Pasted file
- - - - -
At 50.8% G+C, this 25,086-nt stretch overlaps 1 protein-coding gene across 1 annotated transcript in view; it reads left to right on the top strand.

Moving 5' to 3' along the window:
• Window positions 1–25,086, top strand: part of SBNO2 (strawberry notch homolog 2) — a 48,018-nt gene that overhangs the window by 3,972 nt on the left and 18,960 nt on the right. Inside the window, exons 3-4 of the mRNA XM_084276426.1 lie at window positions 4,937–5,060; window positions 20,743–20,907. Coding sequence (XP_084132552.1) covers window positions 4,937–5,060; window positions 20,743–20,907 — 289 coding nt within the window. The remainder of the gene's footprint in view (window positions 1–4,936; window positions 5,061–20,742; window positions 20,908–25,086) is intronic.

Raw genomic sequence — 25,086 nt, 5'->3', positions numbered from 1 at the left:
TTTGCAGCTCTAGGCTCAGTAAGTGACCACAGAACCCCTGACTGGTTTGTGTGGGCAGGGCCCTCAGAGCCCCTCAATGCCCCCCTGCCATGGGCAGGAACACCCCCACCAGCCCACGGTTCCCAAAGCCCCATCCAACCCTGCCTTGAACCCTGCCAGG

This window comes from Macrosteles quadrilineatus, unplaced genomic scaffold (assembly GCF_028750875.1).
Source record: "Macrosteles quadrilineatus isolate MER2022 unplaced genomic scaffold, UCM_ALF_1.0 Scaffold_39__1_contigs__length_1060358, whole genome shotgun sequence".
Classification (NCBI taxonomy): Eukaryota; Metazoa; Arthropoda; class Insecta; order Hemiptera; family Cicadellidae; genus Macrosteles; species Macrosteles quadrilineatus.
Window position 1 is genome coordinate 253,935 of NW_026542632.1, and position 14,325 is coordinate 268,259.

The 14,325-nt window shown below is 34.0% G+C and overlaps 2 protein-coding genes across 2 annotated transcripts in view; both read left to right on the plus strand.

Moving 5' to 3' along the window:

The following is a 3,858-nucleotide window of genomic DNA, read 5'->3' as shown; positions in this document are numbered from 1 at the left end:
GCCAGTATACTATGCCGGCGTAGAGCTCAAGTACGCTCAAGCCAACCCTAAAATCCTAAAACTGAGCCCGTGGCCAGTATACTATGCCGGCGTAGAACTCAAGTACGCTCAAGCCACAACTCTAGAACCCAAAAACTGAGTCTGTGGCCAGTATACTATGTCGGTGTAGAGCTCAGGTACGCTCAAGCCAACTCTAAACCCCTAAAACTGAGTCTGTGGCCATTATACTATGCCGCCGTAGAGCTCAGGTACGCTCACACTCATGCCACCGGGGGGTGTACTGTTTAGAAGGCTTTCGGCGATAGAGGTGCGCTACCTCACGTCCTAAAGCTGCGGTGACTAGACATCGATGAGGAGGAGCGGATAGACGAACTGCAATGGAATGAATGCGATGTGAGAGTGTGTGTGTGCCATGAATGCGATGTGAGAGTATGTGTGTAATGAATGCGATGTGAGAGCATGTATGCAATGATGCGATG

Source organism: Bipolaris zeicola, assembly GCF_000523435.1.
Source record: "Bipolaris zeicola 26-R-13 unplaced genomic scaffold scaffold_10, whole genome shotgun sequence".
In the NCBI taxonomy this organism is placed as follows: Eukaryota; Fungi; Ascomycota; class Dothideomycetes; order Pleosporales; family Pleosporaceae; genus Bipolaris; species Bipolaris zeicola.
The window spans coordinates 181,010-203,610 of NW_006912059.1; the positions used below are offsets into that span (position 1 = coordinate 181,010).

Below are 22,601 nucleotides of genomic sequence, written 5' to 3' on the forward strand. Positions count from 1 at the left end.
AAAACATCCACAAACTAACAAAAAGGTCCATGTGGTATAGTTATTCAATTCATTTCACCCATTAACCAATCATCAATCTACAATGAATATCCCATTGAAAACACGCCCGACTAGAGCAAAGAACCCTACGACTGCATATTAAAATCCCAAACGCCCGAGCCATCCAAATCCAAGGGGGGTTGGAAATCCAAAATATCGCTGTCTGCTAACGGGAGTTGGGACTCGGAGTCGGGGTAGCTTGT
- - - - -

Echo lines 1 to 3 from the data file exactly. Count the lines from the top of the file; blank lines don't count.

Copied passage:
At 50.8% G+C, this 25,086-nt stretch overlaps 1 protein-coding gene across 1 annotated transcript in view; it reads left to right on the top strand.

Moving 5' to 3' along the window:
• Window positions 1–25,086, top strand: part of SBNO2 (strawberry notch homolog 2) — a 48,018-nt gene that overhangs the window by 3,972 nt on the left and 18,960 nt on the right. Inside the window, exons 3-4 of the mRNA XM_084276426.1 lie at window positions 4,937–5,060; window positions 20,743–20,907. Coding sequence (XP_084132552.1) covers window positions 4,937–5,060; window positions 20,743–20,907 — 289 coding nt within the window. The remainder of the gene's footprint in view (window positions 1–4,936; window positions 5,061–20,742; window positions 20,908–25,086) is intronic.